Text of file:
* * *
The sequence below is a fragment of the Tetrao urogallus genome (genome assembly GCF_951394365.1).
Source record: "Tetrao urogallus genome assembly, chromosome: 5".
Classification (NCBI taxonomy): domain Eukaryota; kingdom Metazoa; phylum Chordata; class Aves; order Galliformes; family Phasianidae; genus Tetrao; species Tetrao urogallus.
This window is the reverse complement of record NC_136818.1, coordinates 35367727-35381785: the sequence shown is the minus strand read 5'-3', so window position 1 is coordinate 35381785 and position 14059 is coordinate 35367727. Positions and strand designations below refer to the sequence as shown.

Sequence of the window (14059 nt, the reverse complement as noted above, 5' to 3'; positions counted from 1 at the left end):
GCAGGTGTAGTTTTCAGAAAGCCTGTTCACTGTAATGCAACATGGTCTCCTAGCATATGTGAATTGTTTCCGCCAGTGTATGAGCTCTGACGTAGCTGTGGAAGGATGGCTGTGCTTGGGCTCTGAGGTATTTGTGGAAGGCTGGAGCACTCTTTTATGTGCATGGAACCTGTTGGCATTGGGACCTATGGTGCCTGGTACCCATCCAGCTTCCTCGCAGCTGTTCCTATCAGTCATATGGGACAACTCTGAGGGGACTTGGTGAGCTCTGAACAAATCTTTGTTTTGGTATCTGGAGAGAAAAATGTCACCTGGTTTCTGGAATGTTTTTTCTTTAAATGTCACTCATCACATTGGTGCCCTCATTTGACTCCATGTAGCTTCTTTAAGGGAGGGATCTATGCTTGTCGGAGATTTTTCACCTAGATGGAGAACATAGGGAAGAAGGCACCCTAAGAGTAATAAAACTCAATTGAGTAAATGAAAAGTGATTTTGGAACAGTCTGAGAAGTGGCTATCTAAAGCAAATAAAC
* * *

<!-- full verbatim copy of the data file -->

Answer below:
The sequence below is a fragment of the Tetrao urogallus genome (genome assembly GCF_951394365.1).
Source record: "Tetrao urogallus genome assembly, chromosome: 5".
Classification (NCBI taxonomy): domain Eukaryota; kingdom Metazoa; phylum Chordata; class Aves; order Galliformes; family Phasianidae; genus Tetrao; species Tetrao urogallus.
This window is the reverse complement of record NC_136818.1, coordinates 35367727-35381785: the sequence shown is the minus strand read 5'-3', so window position 1 is coordinate 35381785 and position 14059 is coordinate 35367727. Positions and strand designations below refer to the sequence as shown.

Sequence of the window (14059 nt, the reverse complement as noted above, 5' to 3'; positions counted from 1 at the left end):
GCAGGTGTAGTTTTCAGAAAGCCTGTTCACTGTAATGCAACATGGTCTCCTAGCATATGTGAATTGTTTCCGCCAGTGTATGAGCTCTGACGTAGCTGTGGAAGGATGGCTGTGCTTGGGCTCTGAGGTATTTGTGGAAGGCTGGAGCACTCTTTTATGTGCATGGAACCTGTTGGCATTGGGACCTATGGTGCCTGGTACCCATCCAGCTTCCTCGCAGCTGTTCCTATCAGTCATATGGGACAACTCTGAGGGGACTTGGTGAGCTCTGAACAAATCTTTGTTTTGGTATCTGGAGAGAAAAATGTCACCTGGTTTCTGGAATGTTTTTTCTTTAAATGTCACTCATCACATTGGTGCCCTCATTTGACTCCATGTAGCTTCTTTAAGGGAGGGATCTATGCTTGTCGGAGATTTTTCACCTAGATGGAGAACATAGGGAAGAAGGCACCCTAAGAGTAATAAAACTCAATTGAGTAAATGAAAAGTGATTTTGGAACAGTCTGAGAAGTGGCTATCTAAAGCAAATAAAC